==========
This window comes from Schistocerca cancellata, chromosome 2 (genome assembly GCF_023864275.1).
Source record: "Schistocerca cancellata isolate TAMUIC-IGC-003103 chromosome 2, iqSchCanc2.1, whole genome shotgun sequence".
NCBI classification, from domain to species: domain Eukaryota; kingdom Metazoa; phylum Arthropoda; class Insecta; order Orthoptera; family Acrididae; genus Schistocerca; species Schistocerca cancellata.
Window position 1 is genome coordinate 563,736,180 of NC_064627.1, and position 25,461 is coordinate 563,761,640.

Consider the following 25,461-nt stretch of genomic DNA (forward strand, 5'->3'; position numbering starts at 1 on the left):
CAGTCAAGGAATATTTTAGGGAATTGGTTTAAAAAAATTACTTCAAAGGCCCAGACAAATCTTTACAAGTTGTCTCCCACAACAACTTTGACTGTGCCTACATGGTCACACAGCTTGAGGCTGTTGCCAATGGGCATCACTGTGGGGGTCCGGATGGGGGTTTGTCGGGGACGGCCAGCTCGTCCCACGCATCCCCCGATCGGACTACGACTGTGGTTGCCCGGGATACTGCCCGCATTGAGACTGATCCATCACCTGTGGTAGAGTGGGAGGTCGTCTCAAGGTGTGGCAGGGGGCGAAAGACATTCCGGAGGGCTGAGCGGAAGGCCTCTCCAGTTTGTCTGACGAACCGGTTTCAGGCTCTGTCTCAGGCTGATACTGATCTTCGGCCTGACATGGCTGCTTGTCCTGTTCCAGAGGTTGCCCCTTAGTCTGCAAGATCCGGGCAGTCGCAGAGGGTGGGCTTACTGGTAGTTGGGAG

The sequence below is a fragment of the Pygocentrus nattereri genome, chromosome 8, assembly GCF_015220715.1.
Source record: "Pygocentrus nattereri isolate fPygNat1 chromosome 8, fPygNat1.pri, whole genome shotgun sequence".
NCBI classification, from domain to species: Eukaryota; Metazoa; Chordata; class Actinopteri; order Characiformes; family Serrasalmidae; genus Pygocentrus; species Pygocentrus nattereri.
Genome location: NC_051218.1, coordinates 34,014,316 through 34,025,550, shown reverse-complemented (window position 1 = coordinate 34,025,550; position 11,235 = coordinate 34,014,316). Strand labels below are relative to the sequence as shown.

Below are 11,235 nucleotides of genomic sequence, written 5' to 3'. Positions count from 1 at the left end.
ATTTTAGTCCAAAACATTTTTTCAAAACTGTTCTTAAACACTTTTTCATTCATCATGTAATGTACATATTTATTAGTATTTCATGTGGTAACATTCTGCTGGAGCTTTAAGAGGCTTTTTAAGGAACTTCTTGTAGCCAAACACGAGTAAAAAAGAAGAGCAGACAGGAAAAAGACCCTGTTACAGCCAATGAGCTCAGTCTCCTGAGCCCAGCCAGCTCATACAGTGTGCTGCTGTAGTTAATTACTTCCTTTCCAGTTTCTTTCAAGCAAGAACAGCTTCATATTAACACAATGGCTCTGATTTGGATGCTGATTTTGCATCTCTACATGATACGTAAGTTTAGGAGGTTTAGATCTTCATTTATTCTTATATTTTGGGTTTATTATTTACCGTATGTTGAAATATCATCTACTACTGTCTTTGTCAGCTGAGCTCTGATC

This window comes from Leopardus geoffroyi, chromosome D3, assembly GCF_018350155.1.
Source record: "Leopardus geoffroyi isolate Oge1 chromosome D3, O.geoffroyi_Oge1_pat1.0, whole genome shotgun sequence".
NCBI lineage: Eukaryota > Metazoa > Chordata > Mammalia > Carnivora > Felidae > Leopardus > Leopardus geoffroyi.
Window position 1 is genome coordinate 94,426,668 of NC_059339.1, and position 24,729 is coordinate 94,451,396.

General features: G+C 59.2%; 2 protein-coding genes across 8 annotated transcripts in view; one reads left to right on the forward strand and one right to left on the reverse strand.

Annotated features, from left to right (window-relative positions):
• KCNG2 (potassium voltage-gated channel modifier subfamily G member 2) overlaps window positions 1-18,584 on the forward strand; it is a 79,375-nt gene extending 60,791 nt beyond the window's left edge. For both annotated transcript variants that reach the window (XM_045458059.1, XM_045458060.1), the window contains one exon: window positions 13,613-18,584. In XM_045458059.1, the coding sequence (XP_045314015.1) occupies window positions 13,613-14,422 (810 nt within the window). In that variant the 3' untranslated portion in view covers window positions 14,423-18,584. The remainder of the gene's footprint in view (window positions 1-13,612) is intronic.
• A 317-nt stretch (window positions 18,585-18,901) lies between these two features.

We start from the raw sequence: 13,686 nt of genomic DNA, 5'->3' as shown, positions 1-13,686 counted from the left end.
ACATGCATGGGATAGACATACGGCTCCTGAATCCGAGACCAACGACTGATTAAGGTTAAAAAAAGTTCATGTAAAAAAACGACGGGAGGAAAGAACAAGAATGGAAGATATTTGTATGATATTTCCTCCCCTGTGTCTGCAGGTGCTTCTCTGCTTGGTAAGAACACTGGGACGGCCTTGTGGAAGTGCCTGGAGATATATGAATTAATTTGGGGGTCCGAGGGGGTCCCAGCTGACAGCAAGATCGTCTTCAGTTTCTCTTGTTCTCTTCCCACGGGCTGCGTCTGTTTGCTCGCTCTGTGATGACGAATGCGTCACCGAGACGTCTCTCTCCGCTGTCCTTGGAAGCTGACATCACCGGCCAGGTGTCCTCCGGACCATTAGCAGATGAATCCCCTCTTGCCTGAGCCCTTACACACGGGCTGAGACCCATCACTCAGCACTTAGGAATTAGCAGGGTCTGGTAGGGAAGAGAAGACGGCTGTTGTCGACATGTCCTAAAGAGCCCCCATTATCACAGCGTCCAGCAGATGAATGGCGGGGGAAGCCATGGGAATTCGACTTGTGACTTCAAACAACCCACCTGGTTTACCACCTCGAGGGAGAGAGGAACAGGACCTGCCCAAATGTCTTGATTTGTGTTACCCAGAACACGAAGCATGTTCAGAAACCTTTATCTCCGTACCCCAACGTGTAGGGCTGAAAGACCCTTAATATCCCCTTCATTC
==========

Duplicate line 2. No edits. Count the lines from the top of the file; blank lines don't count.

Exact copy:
Source record: "Schistocerca cancellata isolate TAMUIC-IGC-003103 chromosome 2, iqSchCanc2.1, whole genome shotgun sequence".